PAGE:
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The Red Building
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The Uplifting Effect
The project of Ostankino Business Park was developed for the land site lying between two metro stations (one operating and the other in construction), and because of that its public space is designed to equally cater for the city people and the office workers. The complex stands every chance of becoming the catalyst for development of the Butyrsky area.
In this article, we are examining a rather rare and interesting case – two projects by Evgeny Gerasimov situated on one street and completed with a five years’ difference, presenting the perfect example of example for analyzing the overall trends and approaches practiced by the architectural company.
Raising the Yard
The housing complex Renome consists of two buildings: a modern stone house and a red-brick factory building of the end of the XIX century, reconstructed by measurements and original drafts. The two buildings are connected by an “inclined” yard – a rare, by Moscow standards, version of geoplastics that smoothly ascends to the roof of the stores lined up along a pedestrian street.
Hearing the Tune of the Past
The Church of the Beheading of John the Baptist in the park near the Novodevichy Convent was conceived in 2012 in honor of the 200th anniversary of the victory over Napoleon. However, instead of declamatory grandeur and “fanfare”, the architect Ilia Utkin presented a concentrated and prayerful mood, combined with a respectful attitude of this tent-shaped church, which also includes some elements of architecture of orders. The basement floor hosts a museum of excavations found on the site of the church.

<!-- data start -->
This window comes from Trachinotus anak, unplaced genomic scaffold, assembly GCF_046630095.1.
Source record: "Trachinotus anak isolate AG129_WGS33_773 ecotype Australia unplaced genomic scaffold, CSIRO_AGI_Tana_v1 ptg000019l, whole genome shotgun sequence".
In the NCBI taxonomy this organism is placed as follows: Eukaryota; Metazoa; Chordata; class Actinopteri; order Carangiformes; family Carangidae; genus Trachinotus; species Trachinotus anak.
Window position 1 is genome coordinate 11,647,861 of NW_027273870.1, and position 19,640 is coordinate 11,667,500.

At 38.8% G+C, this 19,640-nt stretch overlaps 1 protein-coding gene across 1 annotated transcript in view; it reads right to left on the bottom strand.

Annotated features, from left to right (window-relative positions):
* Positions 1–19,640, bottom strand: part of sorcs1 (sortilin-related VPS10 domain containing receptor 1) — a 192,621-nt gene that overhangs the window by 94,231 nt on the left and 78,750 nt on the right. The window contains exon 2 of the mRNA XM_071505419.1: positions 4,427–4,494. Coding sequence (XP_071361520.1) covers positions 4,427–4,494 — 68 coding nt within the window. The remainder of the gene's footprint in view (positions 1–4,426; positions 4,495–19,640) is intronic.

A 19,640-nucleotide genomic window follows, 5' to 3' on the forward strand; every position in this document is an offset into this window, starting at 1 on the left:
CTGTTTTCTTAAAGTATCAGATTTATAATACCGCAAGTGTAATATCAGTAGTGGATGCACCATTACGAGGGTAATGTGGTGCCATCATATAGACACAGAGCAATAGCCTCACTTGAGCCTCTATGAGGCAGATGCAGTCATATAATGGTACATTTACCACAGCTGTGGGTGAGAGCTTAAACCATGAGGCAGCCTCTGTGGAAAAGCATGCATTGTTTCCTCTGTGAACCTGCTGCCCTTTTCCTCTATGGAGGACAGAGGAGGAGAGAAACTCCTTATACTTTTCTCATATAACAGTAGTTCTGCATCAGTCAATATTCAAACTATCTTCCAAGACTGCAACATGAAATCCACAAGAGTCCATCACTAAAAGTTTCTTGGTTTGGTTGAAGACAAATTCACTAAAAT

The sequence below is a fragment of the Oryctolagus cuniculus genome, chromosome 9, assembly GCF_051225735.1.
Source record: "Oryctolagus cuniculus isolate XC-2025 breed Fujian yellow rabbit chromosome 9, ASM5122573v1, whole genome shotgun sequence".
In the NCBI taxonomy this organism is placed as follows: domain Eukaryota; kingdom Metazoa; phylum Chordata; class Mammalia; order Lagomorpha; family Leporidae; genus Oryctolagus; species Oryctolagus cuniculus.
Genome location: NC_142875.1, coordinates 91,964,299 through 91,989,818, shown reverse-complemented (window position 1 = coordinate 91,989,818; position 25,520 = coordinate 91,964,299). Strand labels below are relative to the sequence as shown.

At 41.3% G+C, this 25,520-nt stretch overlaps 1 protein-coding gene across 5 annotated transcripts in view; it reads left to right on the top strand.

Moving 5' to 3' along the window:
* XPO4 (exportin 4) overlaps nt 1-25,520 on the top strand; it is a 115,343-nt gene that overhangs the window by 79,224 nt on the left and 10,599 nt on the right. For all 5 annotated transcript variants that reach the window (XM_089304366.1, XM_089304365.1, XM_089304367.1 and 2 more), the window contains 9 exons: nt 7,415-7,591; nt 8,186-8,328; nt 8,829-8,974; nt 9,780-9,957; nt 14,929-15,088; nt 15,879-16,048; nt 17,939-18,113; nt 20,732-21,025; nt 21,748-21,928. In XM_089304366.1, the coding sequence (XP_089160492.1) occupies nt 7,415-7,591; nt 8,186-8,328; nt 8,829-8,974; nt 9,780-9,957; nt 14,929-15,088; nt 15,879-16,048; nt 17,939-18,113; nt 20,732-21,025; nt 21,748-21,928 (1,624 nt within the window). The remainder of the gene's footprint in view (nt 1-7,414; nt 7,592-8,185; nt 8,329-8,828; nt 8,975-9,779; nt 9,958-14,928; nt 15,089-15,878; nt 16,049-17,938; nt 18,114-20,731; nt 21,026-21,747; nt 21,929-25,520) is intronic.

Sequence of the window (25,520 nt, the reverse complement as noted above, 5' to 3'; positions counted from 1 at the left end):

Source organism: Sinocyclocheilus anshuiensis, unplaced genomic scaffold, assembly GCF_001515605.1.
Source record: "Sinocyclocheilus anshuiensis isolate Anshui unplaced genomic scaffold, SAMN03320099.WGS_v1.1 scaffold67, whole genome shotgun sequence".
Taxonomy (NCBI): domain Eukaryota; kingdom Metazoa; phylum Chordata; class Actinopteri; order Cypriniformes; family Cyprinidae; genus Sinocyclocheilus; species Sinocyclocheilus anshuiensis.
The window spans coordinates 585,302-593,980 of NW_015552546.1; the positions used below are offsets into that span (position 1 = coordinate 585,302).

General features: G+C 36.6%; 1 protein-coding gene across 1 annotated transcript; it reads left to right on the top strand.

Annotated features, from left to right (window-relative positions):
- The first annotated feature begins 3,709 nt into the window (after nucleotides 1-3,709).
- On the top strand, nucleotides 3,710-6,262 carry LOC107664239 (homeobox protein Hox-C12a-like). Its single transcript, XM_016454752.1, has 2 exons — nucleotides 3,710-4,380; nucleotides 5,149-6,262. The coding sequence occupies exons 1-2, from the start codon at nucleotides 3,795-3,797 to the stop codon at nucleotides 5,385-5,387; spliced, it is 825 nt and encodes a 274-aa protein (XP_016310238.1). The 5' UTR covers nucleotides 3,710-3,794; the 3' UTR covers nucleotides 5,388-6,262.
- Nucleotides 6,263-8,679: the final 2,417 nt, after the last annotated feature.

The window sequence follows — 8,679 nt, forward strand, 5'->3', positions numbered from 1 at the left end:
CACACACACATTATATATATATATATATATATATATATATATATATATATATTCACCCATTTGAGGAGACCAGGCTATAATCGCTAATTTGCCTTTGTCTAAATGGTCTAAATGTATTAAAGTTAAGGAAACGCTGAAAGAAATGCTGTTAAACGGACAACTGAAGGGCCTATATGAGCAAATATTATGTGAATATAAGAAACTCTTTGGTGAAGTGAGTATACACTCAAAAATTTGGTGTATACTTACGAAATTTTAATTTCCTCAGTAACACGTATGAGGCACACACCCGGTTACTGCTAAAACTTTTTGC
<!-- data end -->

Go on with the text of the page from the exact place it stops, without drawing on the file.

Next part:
The high-end residential complex STORY, situated near the Avtozavodskaya metro station and the former ZIL factory, is delicately inscribed in the contrastive context, while its shape, which combines a regular grid and a stunning “shift” of the main facade, seems to respond to the dramatic history of the place, at the same time, however, allowing for multiple interpretations.
Yards and Towers: the Samara Experiment
The project of “Samara Arena Park”, proposed by Sergey Skuratov, scored second place in the competition. The project is essentially based on experimenting with typology of residential buildings and gallery/corridor-type city blocks combined with towers – as well as on sensitive response to the context and the urge to turn the complex into a full-fledged urban space providing a wide range of functions and experiences.
The Fili Duo
The second phase of the Filicity housing complex, designed by ADM architects, is based on the contrast between a 57-story skyscraper 200 meters high and an 11-story brick house. The high-rise building sets a futuristic vector in Moscow housing architecture.
The Wall and the Tower
The OSA architects have been searching for solutions that could be opposed to the low-rise construction in the center of Khabarovsk, as well as an opportunity to say a new word in the discourse about mass housing.
An Office for Concentrating Ideas
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The Energy Family
The housing complex Symphony 34 will be built in Moscow’s Savelovsky district; it will consist of four towers from 36 to 54 stories high. Each of the towers has an image of its own, but they all are gathered into a single architectural ensemble – a fragment of a new high-rise urban space lying outside the Third Transport Ring.
The Fifth Element